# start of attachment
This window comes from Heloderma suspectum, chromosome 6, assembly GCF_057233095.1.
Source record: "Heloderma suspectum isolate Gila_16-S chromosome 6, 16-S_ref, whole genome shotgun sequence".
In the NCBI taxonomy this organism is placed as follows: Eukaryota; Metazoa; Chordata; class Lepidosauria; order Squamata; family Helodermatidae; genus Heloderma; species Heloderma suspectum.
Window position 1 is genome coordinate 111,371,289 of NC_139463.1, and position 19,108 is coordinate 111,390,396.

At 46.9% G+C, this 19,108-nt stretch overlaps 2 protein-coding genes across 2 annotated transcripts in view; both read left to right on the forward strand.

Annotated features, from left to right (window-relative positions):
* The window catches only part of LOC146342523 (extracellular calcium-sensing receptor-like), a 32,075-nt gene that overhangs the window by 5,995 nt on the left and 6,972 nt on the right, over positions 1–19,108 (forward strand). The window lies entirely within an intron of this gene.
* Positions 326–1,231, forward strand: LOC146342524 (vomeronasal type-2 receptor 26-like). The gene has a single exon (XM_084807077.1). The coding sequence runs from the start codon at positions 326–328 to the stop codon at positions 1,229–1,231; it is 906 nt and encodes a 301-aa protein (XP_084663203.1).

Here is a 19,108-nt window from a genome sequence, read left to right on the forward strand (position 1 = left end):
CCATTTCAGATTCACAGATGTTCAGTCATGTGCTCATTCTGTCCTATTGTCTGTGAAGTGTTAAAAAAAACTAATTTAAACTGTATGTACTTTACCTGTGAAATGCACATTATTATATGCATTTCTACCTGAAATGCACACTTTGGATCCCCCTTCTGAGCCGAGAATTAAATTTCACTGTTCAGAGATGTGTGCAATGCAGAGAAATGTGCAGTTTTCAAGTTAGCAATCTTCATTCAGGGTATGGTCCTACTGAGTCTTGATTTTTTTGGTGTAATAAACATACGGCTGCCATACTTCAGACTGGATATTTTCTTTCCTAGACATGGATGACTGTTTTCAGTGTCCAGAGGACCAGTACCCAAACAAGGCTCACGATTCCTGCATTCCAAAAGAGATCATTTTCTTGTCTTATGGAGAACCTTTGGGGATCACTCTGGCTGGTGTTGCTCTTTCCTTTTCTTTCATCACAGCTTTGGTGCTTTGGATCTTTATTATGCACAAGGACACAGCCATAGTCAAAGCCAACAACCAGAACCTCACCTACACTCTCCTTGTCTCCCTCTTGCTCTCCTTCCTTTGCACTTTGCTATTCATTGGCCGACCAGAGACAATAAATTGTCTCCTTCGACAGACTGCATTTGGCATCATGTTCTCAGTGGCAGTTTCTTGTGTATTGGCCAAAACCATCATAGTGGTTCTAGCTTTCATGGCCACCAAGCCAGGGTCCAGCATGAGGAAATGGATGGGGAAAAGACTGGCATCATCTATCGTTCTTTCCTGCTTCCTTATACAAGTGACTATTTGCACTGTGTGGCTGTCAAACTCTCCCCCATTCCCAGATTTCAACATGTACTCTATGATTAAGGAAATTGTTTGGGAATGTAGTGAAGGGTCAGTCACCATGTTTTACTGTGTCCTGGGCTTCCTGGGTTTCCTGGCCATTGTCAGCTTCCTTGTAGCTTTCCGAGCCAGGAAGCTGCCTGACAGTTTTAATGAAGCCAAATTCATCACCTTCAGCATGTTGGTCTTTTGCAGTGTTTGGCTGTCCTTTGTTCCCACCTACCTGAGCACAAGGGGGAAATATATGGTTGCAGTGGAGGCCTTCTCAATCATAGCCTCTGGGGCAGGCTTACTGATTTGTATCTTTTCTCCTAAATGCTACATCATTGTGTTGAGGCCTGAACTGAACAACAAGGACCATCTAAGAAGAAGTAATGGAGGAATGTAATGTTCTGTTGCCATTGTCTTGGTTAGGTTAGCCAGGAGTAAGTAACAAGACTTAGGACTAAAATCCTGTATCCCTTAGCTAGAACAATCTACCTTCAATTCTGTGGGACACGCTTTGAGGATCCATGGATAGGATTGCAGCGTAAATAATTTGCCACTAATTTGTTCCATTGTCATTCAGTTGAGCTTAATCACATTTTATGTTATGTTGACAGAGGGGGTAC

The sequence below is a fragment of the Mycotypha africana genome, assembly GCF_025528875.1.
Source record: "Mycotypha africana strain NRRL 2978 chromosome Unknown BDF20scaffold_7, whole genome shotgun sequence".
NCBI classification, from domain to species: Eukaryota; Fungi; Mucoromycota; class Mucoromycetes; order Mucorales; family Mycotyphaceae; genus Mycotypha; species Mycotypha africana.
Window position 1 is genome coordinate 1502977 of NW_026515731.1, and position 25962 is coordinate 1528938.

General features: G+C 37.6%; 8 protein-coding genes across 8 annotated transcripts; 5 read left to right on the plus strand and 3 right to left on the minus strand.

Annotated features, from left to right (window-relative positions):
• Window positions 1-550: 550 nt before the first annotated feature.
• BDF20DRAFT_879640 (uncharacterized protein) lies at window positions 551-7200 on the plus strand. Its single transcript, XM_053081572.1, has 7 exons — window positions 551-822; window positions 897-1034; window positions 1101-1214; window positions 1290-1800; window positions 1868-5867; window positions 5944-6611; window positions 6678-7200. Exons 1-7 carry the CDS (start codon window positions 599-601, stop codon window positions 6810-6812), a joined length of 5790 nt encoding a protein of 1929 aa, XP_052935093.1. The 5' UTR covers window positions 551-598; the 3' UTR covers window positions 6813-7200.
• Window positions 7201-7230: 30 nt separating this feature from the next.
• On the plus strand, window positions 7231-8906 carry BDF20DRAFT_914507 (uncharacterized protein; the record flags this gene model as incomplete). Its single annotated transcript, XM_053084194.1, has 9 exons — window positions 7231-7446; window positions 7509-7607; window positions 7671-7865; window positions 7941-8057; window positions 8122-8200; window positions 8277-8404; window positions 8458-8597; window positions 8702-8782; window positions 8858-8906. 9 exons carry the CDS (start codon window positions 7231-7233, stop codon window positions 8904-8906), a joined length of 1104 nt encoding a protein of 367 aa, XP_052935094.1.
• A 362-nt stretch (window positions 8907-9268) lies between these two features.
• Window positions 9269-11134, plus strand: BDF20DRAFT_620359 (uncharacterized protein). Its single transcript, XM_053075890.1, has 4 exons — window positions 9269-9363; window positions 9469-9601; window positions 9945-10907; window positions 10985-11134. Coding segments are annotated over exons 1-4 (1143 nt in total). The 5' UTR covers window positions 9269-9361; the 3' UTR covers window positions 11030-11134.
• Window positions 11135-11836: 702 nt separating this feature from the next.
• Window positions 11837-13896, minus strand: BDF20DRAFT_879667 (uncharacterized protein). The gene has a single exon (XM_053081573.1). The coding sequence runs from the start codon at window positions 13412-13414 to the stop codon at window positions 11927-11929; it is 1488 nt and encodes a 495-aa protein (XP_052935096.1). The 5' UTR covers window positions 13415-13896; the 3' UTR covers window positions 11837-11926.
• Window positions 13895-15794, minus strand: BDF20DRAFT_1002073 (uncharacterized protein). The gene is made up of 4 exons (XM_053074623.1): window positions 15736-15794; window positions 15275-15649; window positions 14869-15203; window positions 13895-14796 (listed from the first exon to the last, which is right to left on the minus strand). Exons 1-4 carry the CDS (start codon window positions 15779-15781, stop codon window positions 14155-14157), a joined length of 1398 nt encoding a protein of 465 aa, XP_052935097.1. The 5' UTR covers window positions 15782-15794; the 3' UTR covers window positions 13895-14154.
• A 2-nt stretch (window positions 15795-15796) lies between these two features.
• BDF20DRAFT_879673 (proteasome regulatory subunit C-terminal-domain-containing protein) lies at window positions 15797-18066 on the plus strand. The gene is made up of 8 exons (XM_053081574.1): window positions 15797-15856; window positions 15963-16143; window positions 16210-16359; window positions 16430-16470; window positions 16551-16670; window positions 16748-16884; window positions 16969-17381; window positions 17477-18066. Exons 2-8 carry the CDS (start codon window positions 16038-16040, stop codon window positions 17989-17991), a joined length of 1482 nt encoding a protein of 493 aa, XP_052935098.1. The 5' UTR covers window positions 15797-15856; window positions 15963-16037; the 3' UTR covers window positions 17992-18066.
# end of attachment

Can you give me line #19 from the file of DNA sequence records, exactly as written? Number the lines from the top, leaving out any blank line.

• Window positions 7201-7230: 30 nt separating this feature from the next.